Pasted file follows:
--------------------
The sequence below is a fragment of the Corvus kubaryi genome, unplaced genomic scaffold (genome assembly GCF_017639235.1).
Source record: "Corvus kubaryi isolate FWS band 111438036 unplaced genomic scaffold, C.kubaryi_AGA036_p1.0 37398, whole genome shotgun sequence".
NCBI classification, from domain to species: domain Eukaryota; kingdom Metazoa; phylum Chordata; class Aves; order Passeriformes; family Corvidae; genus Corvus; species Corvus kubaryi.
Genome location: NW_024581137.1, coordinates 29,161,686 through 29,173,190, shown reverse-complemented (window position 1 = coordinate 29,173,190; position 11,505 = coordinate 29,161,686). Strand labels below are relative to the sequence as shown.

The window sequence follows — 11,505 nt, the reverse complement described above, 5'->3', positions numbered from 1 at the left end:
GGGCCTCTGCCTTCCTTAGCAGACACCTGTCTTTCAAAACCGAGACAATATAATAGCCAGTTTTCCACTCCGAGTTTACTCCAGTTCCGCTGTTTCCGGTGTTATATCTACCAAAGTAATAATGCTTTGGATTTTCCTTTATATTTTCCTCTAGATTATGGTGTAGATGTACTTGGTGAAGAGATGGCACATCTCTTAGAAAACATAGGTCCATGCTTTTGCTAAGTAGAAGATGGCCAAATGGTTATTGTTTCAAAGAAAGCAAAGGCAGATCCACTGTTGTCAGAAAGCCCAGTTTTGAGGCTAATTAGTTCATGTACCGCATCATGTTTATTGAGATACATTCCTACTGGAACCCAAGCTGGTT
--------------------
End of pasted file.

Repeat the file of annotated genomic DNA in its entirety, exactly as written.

The sequence below is a fragment of the Corvus kubaryi genome, unplaced genomic scaffold (genome assembly GCF_017639235.1).
Source record: "Corvus kubaryi isolate FWS band 111438036 unplaced genomic scaffold, C.kubaryi_AGA036_p1.0 37398, whole genome shotgun sequence".
NCBI classification, from domain to species: domain Eukaryota; kingdom Metazoa; phylum Chordata; class Aves; order Passeriformes; family Corvidae; genus Corvus; species Corvus kubaryi.
Genome location: NW_024581137.1, coordinates 29,161,686 through 29,173,190, shown reverse-complemented (window position 1 = coordinate 29,173,190; position 11,505 = coordinate 29,161,686). Strand labels below are relative to the sequence as shown.

The window sequence follows — 11,505 nt, the reverse complement described above, 5'->3', positions numbered from 1 at the left end:
GGGCCTCTGCCTTCCTTAGCAGACACCTGTCTTTCAAAACCGAGACAATATAATAGCCAGTTTTCCACTCCGAGTTTACTCCAGTTCCGCTGTTTCCGGTGTTATATCTACCAAAGTAATAATGCTTTGGATTTTCCTTTATATTTTCCTCTAGATTATGGTGTAGATGTACTTGGTGAAGAGATGGCACATCTCTTAGAAAACATAGGTCCATGCTTTTGCTAAGTAGAAGATGGCCAAATGGTTATTGTTTCAAAGAAAGCAAAGGCAGATCCACTGTTGTCAGAAAGCCCAGTTTTGAGGCTAATTAGTTCATGTACCGCATCATGTTTATTGAGATACATTCCTACTGGAACCCAAGCTGGTT